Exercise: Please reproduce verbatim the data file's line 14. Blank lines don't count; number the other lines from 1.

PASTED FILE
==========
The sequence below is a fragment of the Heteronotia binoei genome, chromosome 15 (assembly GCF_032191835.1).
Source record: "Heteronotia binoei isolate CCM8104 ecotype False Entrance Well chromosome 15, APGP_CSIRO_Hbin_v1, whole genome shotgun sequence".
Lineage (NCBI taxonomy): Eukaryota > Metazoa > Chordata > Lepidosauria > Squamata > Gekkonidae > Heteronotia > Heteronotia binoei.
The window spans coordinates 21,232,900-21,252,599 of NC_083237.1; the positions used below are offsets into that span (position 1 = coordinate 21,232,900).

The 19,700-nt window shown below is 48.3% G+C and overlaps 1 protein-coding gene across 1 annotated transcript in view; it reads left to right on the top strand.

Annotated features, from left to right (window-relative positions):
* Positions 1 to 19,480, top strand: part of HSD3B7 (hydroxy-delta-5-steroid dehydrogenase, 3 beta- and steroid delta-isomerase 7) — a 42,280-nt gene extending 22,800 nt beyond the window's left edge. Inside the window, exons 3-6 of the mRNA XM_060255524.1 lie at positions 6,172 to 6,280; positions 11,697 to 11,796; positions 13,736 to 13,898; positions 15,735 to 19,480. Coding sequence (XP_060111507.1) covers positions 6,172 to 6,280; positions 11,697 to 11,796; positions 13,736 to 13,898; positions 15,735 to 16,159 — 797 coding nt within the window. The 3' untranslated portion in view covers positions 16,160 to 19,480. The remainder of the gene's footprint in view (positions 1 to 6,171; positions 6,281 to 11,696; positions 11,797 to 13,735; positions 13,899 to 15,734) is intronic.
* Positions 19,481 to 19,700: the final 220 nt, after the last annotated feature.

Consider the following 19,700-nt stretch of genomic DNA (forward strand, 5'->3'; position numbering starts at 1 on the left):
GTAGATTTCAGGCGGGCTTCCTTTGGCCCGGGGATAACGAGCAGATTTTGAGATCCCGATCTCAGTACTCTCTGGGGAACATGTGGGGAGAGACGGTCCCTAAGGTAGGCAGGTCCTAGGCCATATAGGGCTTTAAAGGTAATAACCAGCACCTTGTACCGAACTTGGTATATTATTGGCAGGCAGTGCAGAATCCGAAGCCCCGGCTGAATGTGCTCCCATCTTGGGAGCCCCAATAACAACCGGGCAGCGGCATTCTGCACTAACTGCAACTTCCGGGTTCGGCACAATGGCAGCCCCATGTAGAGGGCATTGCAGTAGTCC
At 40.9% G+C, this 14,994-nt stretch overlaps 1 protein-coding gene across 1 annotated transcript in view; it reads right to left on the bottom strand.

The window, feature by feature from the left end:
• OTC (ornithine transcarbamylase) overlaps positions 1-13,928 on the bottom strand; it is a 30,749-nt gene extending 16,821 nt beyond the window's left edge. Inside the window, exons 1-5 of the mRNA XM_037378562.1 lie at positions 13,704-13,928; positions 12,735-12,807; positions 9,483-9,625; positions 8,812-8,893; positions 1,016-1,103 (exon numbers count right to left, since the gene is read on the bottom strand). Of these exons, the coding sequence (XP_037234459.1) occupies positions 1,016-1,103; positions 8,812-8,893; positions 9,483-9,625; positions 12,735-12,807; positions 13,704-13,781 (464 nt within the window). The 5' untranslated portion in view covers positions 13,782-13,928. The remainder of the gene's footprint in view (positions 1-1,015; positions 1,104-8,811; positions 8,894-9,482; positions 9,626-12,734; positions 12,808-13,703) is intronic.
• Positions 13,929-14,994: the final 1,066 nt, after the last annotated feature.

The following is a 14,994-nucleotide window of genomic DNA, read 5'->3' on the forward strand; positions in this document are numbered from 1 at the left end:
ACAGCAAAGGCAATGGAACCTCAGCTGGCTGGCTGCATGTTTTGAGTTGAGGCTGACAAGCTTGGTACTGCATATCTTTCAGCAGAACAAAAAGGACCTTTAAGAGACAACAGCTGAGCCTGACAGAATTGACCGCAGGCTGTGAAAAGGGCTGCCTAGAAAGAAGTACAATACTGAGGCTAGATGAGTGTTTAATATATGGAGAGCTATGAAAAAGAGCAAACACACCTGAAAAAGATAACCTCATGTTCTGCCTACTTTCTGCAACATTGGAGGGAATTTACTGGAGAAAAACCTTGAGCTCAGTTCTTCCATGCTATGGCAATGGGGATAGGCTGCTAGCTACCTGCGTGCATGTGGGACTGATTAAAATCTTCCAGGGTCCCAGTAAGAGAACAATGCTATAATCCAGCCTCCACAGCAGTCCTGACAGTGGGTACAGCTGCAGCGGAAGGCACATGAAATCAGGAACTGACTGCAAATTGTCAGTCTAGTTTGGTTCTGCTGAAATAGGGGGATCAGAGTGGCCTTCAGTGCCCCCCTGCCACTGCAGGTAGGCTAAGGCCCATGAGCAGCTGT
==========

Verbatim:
• Positions 13,929-14,994: the final 1,066 nt, after the last annotated feature.